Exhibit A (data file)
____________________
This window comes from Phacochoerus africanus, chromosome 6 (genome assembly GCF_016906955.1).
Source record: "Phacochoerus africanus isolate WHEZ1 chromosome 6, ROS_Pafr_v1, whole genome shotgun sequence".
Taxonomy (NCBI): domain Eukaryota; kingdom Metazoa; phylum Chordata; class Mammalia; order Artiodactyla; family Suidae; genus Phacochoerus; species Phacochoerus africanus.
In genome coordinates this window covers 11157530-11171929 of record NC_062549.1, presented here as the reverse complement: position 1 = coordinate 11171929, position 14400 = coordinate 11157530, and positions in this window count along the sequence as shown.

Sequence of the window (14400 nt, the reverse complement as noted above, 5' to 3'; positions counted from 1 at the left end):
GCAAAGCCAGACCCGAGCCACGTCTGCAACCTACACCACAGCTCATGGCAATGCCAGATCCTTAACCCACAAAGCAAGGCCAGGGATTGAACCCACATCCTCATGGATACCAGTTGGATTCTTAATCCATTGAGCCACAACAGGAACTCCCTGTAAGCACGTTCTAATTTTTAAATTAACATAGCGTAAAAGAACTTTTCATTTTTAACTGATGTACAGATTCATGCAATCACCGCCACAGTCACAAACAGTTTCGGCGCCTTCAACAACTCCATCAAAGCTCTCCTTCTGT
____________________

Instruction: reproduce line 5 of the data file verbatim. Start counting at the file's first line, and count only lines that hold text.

Sequence of the window (14400 nt, the reverse complement as noted above, 5' to 3'; positions counted from 1 at the left end):